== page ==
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Old 08-02-2012, 03:11 AM   #1
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Things To Do Before You Retire

As you prepare to enter retirement, there are issues you should consider to help make your transition into retirement a successful one. We accept history has apparent that these activities are best conducted with the accord of a spouse, accomplice or added ancestors members, as retirement is generally a cogent point of change for the absolute family.

The list below can help you organize your activities so as to get prepared for that big day.

1. Determine your retirement expenses

2. Review your insurance coverage

3. Note Medicare milestones on your calendar

4. Know if to administer for your Social Security benefits

5. Develop a retirement assets plan

6. Select alimony allowances and retirement administration options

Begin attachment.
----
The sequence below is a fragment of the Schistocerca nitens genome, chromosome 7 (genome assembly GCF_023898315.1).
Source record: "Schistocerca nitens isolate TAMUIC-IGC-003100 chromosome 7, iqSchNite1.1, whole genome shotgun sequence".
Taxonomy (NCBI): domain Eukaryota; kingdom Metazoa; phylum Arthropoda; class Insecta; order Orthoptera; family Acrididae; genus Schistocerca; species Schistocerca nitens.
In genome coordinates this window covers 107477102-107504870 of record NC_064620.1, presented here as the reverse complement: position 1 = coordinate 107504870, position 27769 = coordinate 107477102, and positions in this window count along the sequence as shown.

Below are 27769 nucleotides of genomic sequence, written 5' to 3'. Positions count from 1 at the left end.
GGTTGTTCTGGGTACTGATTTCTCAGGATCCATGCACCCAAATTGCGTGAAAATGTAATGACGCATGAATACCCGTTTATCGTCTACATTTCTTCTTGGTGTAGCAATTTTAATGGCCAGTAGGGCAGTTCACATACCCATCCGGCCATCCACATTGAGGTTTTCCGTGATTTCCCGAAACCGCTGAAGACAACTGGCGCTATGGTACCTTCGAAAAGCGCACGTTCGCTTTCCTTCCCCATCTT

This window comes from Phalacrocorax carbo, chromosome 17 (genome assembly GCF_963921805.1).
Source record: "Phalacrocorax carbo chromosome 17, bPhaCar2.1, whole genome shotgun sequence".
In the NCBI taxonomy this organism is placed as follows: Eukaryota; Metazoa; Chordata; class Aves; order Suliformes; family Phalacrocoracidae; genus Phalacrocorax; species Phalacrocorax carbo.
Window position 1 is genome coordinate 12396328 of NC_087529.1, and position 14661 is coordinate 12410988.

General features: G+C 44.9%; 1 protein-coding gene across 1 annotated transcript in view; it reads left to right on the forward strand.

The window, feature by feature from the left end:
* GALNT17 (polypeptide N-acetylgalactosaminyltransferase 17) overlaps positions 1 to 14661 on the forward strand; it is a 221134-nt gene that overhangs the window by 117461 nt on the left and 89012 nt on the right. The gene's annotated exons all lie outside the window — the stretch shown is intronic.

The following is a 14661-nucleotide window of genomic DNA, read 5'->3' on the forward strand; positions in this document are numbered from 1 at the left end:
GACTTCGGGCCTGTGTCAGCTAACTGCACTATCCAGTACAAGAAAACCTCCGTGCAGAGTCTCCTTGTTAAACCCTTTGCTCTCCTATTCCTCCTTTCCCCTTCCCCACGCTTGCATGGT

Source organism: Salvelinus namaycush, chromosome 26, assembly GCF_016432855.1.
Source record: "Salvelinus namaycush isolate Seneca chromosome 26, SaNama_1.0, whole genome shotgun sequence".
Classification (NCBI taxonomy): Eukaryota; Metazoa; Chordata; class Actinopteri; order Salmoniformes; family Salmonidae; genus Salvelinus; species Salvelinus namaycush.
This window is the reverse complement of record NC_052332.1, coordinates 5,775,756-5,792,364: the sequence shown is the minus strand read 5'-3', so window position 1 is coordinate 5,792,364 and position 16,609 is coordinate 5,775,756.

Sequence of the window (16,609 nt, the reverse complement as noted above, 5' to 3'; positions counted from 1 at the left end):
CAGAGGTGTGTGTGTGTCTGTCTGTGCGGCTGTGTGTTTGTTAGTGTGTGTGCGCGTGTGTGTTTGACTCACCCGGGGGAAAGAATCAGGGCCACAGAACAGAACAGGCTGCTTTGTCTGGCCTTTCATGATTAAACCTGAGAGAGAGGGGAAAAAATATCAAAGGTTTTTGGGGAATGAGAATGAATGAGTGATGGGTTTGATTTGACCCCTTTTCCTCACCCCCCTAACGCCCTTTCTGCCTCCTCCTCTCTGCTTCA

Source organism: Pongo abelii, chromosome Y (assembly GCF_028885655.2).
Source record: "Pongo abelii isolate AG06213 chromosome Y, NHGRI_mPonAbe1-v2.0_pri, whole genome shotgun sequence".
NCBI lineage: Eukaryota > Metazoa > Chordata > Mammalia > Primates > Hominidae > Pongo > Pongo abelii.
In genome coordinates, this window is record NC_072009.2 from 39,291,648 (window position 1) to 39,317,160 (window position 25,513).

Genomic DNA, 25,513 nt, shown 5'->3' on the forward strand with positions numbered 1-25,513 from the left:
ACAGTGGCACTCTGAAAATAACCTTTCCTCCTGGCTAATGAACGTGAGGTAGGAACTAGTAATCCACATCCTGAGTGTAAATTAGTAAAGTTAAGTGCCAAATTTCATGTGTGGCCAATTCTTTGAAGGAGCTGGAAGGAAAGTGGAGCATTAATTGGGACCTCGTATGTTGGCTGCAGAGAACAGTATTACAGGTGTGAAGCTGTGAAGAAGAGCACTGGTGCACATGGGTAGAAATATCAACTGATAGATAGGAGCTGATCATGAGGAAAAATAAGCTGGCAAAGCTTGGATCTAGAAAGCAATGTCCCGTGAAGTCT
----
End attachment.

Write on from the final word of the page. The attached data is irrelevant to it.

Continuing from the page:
7. Review wills, trusts, admiral of attorney, and beneficiaries

8. Set abreast emergency funds
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Old 08-02-2012, 06:21 AM   #2
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You left out a biggie: repack the bearings on your Airstream and make sure she's polished and ready for the road!
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Old 08-02-2012, 07:11 AM   #3
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As you prepare to enter retirement, there are issues you should consider to help make your transition into retirement a successful one.

1. Determine your retirement expenses